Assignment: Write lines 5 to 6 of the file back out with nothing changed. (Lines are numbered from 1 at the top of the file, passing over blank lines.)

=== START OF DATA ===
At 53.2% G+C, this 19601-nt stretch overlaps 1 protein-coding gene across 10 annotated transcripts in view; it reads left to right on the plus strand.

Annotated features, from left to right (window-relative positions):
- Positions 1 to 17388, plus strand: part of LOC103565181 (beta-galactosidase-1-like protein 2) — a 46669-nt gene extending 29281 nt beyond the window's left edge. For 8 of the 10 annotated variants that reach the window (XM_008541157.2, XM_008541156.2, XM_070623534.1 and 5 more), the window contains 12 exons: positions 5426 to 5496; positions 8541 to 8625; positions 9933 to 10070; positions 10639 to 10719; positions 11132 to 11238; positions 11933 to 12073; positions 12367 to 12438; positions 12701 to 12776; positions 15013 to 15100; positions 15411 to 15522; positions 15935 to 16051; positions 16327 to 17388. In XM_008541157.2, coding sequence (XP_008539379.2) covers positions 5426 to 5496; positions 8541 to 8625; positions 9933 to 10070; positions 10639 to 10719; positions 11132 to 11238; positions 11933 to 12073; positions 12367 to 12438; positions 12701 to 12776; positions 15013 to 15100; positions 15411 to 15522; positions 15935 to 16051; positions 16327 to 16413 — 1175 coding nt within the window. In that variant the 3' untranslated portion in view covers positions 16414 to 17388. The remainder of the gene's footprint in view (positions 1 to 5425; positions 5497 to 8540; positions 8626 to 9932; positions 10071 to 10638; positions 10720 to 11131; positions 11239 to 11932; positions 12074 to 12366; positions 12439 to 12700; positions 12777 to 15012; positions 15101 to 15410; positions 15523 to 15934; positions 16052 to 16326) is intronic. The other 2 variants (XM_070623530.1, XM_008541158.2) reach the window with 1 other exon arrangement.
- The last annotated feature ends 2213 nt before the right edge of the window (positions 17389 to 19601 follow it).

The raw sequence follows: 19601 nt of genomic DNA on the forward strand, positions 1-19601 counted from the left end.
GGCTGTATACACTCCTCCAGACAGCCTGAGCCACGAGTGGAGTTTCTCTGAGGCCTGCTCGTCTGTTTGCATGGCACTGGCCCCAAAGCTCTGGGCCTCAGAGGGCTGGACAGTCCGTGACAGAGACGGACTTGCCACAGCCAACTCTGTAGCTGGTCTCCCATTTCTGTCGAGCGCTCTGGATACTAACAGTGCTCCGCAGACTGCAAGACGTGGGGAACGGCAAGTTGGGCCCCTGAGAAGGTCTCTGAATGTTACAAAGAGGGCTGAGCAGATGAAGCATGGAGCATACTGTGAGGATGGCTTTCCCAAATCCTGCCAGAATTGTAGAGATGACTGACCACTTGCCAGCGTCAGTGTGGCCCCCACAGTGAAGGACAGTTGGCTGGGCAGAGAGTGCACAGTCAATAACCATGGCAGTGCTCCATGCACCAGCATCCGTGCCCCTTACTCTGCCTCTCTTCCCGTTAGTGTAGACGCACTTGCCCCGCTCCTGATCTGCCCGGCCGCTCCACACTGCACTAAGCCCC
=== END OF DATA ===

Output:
The raw sequence follows: 19601 nt of genomic DNA on the forward strand, positions 1-19601 counted from the left end.
GGCTGTATACACTCCTCCAGACAGCCTGAGCCACGAGTGGAGTTTCTCTGAGGCCTGCTCGTCTGTTTGCATGGCACTGGCCCCAAAGCTCTGGGCCTCAGAGGGCTGGACAGTCCGTGACAGAGACGGACTTGCCACAGCCAACTCTGTAGCTGGTCTCCCATTTCTGTCGAGCGCTCTGGATACTAACAGTGCTCCGCAGACTGCAAGACGTGGGGAACGGCAAGTTGGGCCCCTGAGAAGGTCTCTGAATGTTACAAAGAGGGCTGAGCAGATGAAGCATGGAGCATACTGTGAGGATGGCTTTCCCAAATCCTGCCAGAATTGTAGAGATGACTGACCACTTGCCAGCGTCAGTGTGGCCCCCACAGTGAAGGACAGTTGGCTGGGCAGAGAGTGCACAGTCAATAACCATGGCAGTGCTCCATGCACCAGCATCCGTGCCCCTTACTCTGCCTCTCTTCCCGTTAGTGTAGACGCACTTGCCCCGCTCCTGATCTGCCCGGCCGCTCCACACTGCACTAAGCCCC